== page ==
Commission on Religion & Race - 02/23/17
Council on Finance & Administration - 02/23/17
Have A Heart for Seniors Love Offering - 02/26/17
Camp & Retreat Team - 02/28/17
Board of Pensions & Health Benefits - 03/04/17
Coaching Team - 03/09/17
In an interview conducted via email, Tom Eblen, director of New Church & Congregational Development (NCCD) for the Kentucky Annual Conference, talked about the process of planting a new church. Excerpts from the interview follow.
The process of planting a new church has multiple avenues. A church in our conference may decide to multiply itself by being starting a “mother-daughter” church launch. A local church may identify an area where there is a need for ministry and send forth a group of members from the “mother ship” so to speak to start it. A mother church also provides financial support for the first years of ministry. St. Paul UMC is serving as an “anchor-church” for Revolution. They are sending members to help Brian Ebel, and some of them may return to St. Paul after the launch is completed. A local church may also choose to develop a multi-site ministry. This would involve duplicating itself at another location, but all the ministries at the different site or sites would remain a part of the launching church. First UMC Lexington has a multi-site at Andover. The theme “One Church, Two Locations” is often echoed. The same goes for Broadway, Bowling Green, which launched a multi-site at Greenwood. References are made to Broadway UMC, Greenwood Campus.
Our annual conference initiates church planting by reviewing demographics of Kentucky and exploring where new churches need to be planted. Our NCCD staff, and myself specifically, work with Bishop Davis and the cabinet to explore these sites. We have a list of some 30 potential sites for new churches in our conference. Our cabinet regularly reviews that list and decides next steps and new locations for church plantings. The District Superintendent is the primary staff for church planting, and NCCD serves as a resource to Bishop Davis and the cabinet. Our new MissionInsite demographic resource is tremendously helpful in exploring population patterns. For instance, we have had our eyes on Boone County for several years as demographic trends indicate major population growth in the next ten years. We have four United Methodist Churches in Boone County and two of them are in serious decline—in a major growth area. So this year Matt Johnson was appointed as a church planter in the Hebron area. The Covington District Superintendent, Kevin Burney, and the Covington District Leadership Team have set a goal of planting three new churches this quadrennium, and Hebron is the first launch. As NCCD Director, I have worked closely with Rev. Burney and the Covington DLT in this effort.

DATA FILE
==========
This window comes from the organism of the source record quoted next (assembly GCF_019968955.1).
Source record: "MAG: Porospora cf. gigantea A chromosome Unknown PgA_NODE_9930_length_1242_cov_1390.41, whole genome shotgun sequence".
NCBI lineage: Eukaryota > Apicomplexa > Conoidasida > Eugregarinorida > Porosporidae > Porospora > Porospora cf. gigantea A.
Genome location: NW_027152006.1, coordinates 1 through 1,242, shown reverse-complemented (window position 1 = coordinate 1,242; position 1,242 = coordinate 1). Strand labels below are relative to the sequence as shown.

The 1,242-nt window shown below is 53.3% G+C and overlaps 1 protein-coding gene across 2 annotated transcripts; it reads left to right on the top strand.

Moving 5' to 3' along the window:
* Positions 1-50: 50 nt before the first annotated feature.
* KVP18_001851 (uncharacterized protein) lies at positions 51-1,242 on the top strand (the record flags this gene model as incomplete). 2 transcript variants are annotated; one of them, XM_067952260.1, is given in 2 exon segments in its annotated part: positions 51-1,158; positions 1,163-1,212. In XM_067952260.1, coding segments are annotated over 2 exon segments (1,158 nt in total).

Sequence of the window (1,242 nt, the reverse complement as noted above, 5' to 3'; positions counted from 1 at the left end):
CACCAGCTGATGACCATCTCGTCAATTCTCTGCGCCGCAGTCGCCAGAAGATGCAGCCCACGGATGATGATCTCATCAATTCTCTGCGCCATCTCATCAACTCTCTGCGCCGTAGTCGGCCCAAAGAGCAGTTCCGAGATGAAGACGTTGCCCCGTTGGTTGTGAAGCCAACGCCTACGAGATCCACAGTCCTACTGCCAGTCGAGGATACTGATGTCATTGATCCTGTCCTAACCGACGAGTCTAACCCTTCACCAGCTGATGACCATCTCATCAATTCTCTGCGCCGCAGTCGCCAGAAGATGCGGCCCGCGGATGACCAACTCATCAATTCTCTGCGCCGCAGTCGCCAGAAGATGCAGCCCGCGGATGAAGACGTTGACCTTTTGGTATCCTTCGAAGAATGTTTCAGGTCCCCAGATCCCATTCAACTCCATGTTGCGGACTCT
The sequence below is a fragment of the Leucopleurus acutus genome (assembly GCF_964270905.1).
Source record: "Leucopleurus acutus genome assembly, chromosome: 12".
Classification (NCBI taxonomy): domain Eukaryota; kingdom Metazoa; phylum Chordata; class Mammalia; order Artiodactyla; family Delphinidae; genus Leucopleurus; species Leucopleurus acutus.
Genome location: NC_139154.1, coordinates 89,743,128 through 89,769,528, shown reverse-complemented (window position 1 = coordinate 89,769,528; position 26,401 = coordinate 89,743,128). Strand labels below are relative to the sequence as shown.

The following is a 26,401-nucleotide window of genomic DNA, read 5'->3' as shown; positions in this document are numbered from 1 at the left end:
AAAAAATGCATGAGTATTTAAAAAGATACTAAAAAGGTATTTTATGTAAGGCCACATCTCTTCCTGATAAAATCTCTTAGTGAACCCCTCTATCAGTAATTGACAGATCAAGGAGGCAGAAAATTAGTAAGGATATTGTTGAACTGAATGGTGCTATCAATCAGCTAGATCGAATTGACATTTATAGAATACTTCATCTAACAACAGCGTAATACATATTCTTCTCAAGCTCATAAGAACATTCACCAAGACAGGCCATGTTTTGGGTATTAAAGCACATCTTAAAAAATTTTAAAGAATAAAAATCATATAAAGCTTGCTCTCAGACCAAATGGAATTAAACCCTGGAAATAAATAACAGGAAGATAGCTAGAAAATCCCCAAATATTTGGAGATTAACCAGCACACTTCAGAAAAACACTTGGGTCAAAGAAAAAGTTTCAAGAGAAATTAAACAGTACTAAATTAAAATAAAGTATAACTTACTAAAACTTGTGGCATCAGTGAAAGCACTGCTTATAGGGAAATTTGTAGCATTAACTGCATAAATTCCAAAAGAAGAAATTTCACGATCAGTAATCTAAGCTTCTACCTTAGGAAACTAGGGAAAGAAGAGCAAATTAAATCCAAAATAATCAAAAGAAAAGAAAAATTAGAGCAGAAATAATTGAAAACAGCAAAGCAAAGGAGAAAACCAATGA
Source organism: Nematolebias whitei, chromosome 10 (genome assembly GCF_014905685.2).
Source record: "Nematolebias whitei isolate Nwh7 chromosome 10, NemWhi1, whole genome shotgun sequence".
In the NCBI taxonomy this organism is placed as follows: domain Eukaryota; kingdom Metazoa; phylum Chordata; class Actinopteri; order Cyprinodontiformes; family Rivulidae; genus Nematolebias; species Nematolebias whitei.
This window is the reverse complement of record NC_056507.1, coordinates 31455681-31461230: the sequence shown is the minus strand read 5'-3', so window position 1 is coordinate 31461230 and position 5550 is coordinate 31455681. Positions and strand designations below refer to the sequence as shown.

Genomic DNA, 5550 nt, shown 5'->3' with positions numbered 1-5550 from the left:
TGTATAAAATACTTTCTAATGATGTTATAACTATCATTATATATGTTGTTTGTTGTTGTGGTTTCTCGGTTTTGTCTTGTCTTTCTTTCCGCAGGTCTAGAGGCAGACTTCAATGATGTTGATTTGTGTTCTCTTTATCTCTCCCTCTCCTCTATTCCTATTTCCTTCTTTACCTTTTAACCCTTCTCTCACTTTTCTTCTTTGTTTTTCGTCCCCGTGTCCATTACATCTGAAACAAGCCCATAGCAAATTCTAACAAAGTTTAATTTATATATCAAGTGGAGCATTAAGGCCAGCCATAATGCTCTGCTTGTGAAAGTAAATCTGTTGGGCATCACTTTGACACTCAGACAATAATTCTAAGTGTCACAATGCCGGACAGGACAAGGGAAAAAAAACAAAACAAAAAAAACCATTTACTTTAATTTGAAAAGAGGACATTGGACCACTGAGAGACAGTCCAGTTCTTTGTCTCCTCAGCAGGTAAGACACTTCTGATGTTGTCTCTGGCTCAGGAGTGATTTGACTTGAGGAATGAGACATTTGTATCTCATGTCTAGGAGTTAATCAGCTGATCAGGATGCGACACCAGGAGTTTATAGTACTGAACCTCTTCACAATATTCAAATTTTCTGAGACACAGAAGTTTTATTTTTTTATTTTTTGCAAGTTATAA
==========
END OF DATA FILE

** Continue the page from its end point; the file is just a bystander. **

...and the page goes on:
While sites for church planting are developed, church planters are being recruited, assessed, and trained. As support for new sites is developed, church planters need to be available for appointment. So we are processing both the new site and the planter simultaneously. Our goal is to have a pool of church planters assessed and trained and ready to be deployed and appointed as new sites become available.
NCCD develops a covenant with the new church starts and the church planters. With Revolution and with Hebron, the pastor’s compensation package is provided through our NCCD portion of the conference budget. This is a three-year commitment that’s renewed annually, pending satisfactory progress toward mutually agreed upon benchmarks. Regular team meetings are held with the DS, the planter’s coach, the planter, and myself as NCCD Director.
The DS is the immediate supervisor of the new church plant and the planter, with myself serving as a resource person. So I will be visiting Revolution on a regular basis and offering support and encouragement to the planter.
It is our hope and prayer that the ministries of Revolution and also Hebron reach out and touch countless lives for Christ and bring new disciples into God’s Kingdom. Young adults in particular are searching for community and relationship and meaning in life. These new ministries are an effort to “do church differently” and in a way that will involve a population group that has not been reached by mainstream denominations, and the United Methodist Church in particular.